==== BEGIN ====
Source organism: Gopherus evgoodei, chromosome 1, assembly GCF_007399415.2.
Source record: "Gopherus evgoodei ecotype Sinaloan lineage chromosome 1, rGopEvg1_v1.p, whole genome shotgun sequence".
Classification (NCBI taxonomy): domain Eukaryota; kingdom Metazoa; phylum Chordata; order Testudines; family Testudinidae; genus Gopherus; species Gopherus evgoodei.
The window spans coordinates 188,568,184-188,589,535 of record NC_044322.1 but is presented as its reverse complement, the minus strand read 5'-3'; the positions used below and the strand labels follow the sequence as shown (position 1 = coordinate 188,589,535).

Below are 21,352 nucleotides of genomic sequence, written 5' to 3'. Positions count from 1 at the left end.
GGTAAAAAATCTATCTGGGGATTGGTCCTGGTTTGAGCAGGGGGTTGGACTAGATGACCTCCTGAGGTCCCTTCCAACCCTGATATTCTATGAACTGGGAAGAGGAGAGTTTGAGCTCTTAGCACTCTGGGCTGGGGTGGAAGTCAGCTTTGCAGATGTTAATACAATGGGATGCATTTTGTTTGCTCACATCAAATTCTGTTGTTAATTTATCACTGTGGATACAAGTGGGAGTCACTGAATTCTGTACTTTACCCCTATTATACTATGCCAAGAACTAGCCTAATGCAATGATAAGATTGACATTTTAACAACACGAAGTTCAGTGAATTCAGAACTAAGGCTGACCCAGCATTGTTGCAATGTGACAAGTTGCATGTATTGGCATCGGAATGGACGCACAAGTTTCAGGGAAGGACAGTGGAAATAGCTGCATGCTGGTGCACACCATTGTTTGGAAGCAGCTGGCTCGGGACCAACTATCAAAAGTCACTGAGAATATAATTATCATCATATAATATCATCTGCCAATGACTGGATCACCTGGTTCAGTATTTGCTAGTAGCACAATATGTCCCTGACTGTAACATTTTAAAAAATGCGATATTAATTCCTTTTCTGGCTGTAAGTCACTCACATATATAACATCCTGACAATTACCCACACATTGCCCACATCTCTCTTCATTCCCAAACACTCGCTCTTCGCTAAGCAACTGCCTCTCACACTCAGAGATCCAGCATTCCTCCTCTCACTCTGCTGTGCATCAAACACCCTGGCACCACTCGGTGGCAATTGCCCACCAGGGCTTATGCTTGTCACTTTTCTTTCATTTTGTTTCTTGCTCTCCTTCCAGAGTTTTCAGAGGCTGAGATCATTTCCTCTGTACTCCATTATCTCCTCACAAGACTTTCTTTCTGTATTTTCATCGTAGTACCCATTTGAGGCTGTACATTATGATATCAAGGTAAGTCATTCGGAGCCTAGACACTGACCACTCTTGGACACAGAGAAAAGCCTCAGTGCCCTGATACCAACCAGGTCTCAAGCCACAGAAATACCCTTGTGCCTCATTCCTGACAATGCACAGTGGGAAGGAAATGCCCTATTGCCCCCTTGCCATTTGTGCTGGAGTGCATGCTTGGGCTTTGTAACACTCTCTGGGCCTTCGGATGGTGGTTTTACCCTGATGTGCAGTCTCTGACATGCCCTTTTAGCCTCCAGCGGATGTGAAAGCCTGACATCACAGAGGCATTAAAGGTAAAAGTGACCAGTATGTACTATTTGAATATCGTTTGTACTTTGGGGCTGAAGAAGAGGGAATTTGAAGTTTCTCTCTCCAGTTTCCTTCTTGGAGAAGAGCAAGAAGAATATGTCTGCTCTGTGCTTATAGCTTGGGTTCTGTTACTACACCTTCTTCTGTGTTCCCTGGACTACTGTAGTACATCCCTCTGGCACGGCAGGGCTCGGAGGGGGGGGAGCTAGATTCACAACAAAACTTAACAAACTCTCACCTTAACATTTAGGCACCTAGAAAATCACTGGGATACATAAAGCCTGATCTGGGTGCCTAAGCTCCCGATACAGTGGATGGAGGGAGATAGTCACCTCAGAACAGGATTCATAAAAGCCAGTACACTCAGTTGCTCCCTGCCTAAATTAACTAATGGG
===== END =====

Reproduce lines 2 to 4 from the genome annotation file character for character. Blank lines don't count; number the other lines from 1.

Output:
Source record: "Gopherus evgoodei ecotype Sinaloan lineage chromosome 1, rGopEvg1_v1.p, whole genome shotgun sequence".
Classification (NCBI taxonomy): domain Eukaryota; kingdom Metazoa; phylum Chordata; order Testudines; family Testudinidae; genus Gopherus; species Gopherus evgoodei.
The window spans coordinates 188,568,184-188,589,535 of record NC_044322.1 but is presented as its reverse complement, the minus strand read 5'-3'; the positions used below and the strand labels follow the sequence as shown (position 1 = coordinate 188,589,535).